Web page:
During Hillary Clinton's India visit, nuclear power is front and center
With Secretary of State Clinton in India this week, the US and India are attempting to make up for decades of estrangement. However, disagreements about a 2005 nuclear deal threaten progress.
A high-level US delegation led by Secretary of State Hillary Clinton is visiting India this week to hammer out details on a big list of joint efforts, pushing onward despite troubles with one deal that once was at the center of India-US ties.Skip to next paragraph
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Such a downpour of reports on different topics – ranging from counterterrorism to building e-governance software to training farmers in Africa – came during Ms. Clinton’s two-and-a-half hour meeting with Foreign Secretary S. M. Krishna that “it felt like we were in a monsoon,” she told reporters.
The US and India are making up for decades of estrangement by undertaking initiatives across many departments of the two governments. However, the landmark deal that started the new era of friendship – the civil nuclear deal of 2005 – has become a source of discord that has dampened some of the enthusiasm surrounding closer bilateral relations.
“The Americans have reasons to be peeved about how this worked out,” says Ashley Tellis, one of the US negotiators on the nuclear deal. “But the broader trend toward a deepening relationship will continue.”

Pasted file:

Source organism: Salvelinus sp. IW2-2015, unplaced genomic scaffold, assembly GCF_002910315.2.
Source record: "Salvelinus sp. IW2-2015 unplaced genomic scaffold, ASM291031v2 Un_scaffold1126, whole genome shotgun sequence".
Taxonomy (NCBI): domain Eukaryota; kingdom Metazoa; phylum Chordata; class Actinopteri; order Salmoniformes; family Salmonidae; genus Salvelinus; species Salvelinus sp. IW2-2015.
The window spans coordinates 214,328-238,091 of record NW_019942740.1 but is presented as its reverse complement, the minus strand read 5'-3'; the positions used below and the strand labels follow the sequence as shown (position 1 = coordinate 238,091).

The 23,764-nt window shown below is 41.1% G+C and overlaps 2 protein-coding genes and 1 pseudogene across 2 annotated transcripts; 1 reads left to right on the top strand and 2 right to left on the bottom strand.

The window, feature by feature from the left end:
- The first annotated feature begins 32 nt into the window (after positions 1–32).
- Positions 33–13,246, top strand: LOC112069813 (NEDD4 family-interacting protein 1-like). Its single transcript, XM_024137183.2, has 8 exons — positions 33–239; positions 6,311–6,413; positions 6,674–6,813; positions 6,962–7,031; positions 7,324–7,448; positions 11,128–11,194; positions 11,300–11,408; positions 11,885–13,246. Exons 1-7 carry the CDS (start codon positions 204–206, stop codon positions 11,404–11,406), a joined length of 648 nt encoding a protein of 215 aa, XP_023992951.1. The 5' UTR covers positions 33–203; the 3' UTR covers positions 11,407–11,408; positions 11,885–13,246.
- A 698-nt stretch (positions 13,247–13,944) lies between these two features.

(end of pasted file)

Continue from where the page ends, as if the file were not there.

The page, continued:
Civil nuclear deal
Because of its off-limits status within nuclear industry after testing nuclear weapons in 1998, India could not turn to foreign companies to help expand its nuclear power sector in the face of massive energy needs. The deal with the US, struck in 2005, was meant to open India to foreign investment in its nuclear power sector.
The US had offered to ease international restrictions on nuclear trade with India in an effort to draw the two countries closer together and find a market for the US nuclear industry.
Prime Minister Manmohan Singh and then-President George W. Bush struck the deal, heralding a new era of US-India relations after decades of a cold war frost. However, the deal barely made it through India’s Parliament, which eventually insisted that foreign suppliers of nuclear technology share liability in the case of a nuclear mishap. US nuclear firms, in turn, have been unwilling to come to India under that liability law.
So India has looked to lure European vendors, instead.
Did the US go back on a deal?
Enter a recent meeting of the international Nuclear Suppliers Group.